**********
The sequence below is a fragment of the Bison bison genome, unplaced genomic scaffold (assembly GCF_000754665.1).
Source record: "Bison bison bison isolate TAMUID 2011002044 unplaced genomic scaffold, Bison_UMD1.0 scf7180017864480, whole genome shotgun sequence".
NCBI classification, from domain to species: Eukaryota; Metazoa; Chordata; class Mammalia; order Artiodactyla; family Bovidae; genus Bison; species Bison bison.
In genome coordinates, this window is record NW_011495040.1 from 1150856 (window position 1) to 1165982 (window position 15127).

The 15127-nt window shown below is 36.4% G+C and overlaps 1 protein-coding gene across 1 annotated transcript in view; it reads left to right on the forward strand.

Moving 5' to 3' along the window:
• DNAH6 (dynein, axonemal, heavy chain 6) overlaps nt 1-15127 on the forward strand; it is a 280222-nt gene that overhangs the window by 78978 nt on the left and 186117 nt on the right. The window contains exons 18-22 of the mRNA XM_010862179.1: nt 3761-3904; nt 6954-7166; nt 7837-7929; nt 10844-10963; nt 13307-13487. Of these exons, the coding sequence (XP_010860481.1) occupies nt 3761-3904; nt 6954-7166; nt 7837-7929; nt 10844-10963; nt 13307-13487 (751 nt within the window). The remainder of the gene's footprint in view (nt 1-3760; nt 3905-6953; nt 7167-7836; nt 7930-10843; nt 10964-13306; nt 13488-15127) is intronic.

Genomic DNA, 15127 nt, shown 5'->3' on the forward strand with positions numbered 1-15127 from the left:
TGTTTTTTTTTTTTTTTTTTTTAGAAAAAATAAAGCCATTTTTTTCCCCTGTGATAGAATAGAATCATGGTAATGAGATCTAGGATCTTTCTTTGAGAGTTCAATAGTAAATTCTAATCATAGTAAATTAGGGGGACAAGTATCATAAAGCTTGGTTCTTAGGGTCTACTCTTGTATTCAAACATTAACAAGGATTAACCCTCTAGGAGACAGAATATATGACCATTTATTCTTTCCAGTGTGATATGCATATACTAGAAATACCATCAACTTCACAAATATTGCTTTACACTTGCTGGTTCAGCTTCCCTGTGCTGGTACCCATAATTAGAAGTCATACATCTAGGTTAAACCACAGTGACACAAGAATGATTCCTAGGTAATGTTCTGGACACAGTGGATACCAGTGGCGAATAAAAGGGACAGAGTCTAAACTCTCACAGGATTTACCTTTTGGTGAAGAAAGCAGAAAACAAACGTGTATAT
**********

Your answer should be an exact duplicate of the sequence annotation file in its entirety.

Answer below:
The sequence below is a fragment of the Bison bison genome, unplaced genomic scaffold (assembly GCF_000754665.1).
Source record: "Bison bison bison isolate TAMUID 2011002044 unplaced genomic scaffold, Bison_UMD1.0 scf7180017864480, whole genome shotgun sequence".
NCBI classification, from domain to species: Eukaryota; Metazoa; Chordata; class Mammalia; order Artiodactyla; family Bovidae; genus Bison; species Bison bison.
In genome coordinates, this window is record NW_011495040.1 from 1150856 (window position 1) to 1165982 (window position 15127).

The 15127-nt window shown below is 36.4% G+C and overlaps 1 protein-coding gene across 1 annotated transcript in view; it reads left to right on the forward strand.

Moving 5' to 3' along the window:
• DNAH6 (dynein, axonemal, heavy chain 6) overlaps nt 1-15127 on the forward strand; it is a 280222-nt gene that overhangs the window by 78978 nt on the left and 186117 nt on the right. The window contains exons 18-22 of the mRNA XM_010862179.1: nt 3761-3904; nt 6954-7166; nt 7837-7929; nt 10844-10963; nt 13307-13487. Of these exons, the coding sequence (XP_010860481.1) occupies nt 3761-3904; nt 6954-7166; nt 7837-7929; nt 10844-10963; nt 13307-13487 (751 nt within the window). The remainder of the gene's footprint in view (nt 1-3760; nt 3905-6953; nt 7167-7836; nt 7930-10843; nt 10964-13306; nt 13488-15127) is intronic.

Genomic DNA, 15127 nt, shown 5'->3' on the forward strand with positions numbered 1-15127 from the left:
TGTTTTTTTTTTTTTTTTTTTTAGAAAAAATAAAGCCATTTTTTTCCCCTGTGATAGAATAGAATCATGGTAATGAGATCTAGGATCTTTCTTTGAGAGTTCAATAGTAAATTCTAATCATAGTAAATTAGGGGGACAAGTATCATAAAGCTTGGTTCTTAGGGTCTACTCTTGTATTCAAACATTAACAAGGATTAACCCTCTAGGAGACAGAATATATGACCATTTATTCTTTCCAGTGTGATATGCATATACTAGAAATACCATCAACTTCACAAATATTGCTTTACACTTGCTGGTTCAGCTTCCCTGTGCTGGTACCCATAATTAGAAGTCATACATCTAGGTTAAACCACAGTGACACAAGAATGATTCCTAGGTAATGTTCTGGACACAGTGGATACCAGTGGCGAATAAAAGGGACAGAGTCTAAACTCTCACAGGATTTACCTTTTGGTGAAGAAAGCAGAAAACAAACGTGTATAT